As a resident of Guilshan-e-Iqbal, I have seen drug addicts sitting and sleeping in the vicinity of the park, threatening the environment of the locality. There were shrubs everywhere and there were no boundaries to the park. With so many schools surrounding the vicinity, this park belonged to nobody. “The park had jogging tracks when it was made in 1982-83, but was left abandoned unlike any park given to a society. It was considered a plot to dump garbage on a wide scale,” he says.
According to the location map, the place was allocated for developing a park for the neighbourhood. Lack of government interest in such healthy projects threatened the area to be taken over by the land mafia or the nearby school authorities for their purposes. Fearing this, Dr Shahid started looking after it, considering it his prime responsibility as he was living in the vicinity. “When I returned from Saudi Arabia in 1992, I saw the park in a pathetic state. I remember putting water in the dried plants from a bucket that I brought from my home. That was my first initiative,” recalls the satisfied doctor.
And he never stopped. He went to the KMC, where his proposal to develop a park was highly applauded and taken positively by the authorities. Two gardeners were sent to look after the park and gradually plantation also started. However, a scheme was floated for the adaptation of the park in the era of Shahida Chishti and Farooq Sattar. “It was given to me by KMC as a proper adoption in 1997. It has never happened that a whole park is given in an individual’s custody, but it happened when this park was given to me. Parks are given to societies and we have a society here. But in this case, they had previously seen my efforts to improve the condition of the park,” says a beaming Dr Shahid.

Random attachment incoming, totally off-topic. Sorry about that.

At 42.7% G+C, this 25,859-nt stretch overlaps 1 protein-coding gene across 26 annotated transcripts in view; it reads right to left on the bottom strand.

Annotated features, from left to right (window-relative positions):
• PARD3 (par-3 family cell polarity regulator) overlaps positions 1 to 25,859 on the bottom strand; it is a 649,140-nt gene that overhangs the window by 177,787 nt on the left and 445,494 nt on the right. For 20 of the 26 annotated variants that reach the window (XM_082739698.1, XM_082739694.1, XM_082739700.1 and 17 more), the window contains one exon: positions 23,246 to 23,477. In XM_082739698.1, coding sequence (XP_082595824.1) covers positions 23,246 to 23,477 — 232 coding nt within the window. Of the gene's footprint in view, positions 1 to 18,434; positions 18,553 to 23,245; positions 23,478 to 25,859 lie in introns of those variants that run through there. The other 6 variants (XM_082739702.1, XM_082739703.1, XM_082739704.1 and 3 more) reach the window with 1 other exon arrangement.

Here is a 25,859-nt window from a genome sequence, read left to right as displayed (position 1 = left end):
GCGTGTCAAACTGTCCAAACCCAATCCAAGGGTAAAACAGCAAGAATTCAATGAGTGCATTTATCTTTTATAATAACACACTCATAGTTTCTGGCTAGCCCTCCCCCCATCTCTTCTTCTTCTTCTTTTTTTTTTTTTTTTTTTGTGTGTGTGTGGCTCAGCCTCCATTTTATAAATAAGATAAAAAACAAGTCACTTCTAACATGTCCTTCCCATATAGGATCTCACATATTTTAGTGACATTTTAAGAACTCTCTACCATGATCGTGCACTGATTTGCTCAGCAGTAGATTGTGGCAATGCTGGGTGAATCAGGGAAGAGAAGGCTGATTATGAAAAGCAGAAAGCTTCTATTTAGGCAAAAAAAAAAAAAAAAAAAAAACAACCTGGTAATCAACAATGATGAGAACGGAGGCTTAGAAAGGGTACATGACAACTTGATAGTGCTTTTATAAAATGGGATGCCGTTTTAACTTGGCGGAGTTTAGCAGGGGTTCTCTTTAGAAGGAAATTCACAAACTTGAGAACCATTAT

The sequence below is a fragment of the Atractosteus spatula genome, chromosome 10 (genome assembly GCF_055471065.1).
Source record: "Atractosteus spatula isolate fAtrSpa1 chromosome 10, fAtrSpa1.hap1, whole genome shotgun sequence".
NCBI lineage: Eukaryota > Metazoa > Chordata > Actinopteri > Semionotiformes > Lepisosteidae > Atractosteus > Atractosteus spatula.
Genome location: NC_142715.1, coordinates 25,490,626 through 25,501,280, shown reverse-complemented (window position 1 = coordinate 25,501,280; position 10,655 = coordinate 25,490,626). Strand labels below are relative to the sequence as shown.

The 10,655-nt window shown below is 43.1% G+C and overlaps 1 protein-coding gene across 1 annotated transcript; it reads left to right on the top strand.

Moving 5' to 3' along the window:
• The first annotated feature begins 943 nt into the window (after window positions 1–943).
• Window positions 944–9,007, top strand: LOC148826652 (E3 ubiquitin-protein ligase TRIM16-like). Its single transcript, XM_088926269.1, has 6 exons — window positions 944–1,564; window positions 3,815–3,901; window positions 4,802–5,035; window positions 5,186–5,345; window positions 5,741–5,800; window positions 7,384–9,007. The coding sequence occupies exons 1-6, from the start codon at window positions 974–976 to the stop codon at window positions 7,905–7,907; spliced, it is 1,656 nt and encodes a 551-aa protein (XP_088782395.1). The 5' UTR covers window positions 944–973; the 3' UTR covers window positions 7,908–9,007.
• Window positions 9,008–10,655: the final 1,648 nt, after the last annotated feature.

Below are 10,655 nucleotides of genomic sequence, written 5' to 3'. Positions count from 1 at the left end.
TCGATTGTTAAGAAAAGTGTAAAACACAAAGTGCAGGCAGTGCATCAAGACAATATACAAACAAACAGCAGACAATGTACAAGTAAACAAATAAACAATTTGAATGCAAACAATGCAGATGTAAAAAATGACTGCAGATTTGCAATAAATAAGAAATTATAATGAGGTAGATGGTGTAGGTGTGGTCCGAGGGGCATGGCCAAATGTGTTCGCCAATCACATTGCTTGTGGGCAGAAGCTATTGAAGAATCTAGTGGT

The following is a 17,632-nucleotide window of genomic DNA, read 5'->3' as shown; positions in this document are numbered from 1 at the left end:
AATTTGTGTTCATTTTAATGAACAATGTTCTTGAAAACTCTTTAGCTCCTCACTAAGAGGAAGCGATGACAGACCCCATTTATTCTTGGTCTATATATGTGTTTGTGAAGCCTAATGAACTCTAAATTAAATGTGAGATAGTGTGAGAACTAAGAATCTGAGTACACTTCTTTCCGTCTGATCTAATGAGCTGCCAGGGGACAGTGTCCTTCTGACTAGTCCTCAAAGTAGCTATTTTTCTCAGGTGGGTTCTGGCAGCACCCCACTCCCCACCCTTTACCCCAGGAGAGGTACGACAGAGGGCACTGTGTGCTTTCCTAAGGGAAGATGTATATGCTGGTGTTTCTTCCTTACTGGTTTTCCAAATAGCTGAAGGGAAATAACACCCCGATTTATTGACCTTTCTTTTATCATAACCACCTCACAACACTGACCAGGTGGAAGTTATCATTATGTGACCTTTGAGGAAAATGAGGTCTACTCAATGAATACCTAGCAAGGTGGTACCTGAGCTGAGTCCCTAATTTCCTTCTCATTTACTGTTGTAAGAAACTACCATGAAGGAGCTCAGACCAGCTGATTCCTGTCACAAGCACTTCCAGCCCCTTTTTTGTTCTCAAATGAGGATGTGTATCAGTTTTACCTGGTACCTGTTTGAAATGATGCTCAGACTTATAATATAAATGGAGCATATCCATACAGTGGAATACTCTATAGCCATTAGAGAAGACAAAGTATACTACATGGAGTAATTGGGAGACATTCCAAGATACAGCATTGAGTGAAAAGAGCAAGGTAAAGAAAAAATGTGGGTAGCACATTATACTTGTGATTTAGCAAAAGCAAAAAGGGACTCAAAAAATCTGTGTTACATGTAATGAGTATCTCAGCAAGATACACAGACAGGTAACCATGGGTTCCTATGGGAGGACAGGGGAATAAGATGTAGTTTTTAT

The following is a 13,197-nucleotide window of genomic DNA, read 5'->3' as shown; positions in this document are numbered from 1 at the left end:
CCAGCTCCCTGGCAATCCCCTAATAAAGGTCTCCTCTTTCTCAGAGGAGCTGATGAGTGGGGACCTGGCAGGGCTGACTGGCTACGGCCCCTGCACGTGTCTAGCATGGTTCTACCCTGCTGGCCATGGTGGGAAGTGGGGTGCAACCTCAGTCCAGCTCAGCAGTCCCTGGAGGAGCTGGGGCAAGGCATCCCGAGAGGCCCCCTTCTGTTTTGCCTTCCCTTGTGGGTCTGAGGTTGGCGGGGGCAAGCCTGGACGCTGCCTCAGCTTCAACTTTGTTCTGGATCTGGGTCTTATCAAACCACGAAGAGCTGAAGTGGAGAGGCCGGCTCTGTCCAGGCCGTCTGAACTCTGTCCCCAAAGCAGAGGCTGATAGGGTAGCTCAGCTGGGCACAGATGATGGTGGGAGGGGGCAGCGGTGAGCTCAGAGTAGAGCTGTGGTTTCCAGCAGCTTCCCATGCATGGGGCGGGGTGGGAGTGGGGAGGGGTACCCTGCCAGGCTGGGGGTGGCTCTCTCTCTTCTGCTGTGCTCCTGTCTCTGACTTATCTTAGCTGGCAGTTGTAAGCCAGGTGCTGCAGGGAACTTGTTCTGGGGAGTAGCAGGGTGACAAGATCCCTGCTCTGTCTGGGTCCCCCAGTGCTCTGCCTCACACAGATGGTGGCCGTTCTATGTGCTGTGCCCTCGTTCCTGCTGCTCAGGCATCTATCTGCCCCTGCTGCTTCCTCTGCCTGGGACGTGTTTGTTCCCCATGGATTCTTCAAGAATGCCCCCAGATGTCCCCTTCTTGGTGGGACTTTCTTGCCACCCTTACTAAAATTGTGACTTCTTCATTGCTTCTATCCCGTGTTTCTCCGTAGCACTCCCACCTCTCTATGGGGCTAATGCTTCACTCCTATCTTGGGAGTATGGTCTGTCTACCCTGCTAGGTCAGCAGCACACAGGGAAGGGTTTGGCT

Being situated in a largely residential locality, slowly people started extending their help to look after the park. Some offered plants and grass while some extended monetary assistance.
And he says, “Bit by bit this process continued and it is an ongoing process. Of course with the help of good people in the locality, things are working pretty well.”
The monthly expenditure of the park is about 12000-15000 rupees. The salaries of the gardener and the peon is outright paid by the neighbourhood society as there is a security guard system, where two of them, one in the night and the other in the morning, are appointed for the park. Therefore, ultimately their expenses are paid by the neighbourhood association.
The remaining amount is spent on the repair of water boring machines and food for the pets. Monetary help comes from people, who regularly come for walks. When the word reaches them, they always extend their full help.
Surprisingly, for ten years, there has been never been a scarcity of funds. “At the end of the month when I calculate, to my utter surprise I see that every thing is equally utilised. The left over money is used in the renovation of the benches, lights etc. We never charge or ask anyone for money – people come forward themselves,” says a satisfied Dr Shahid.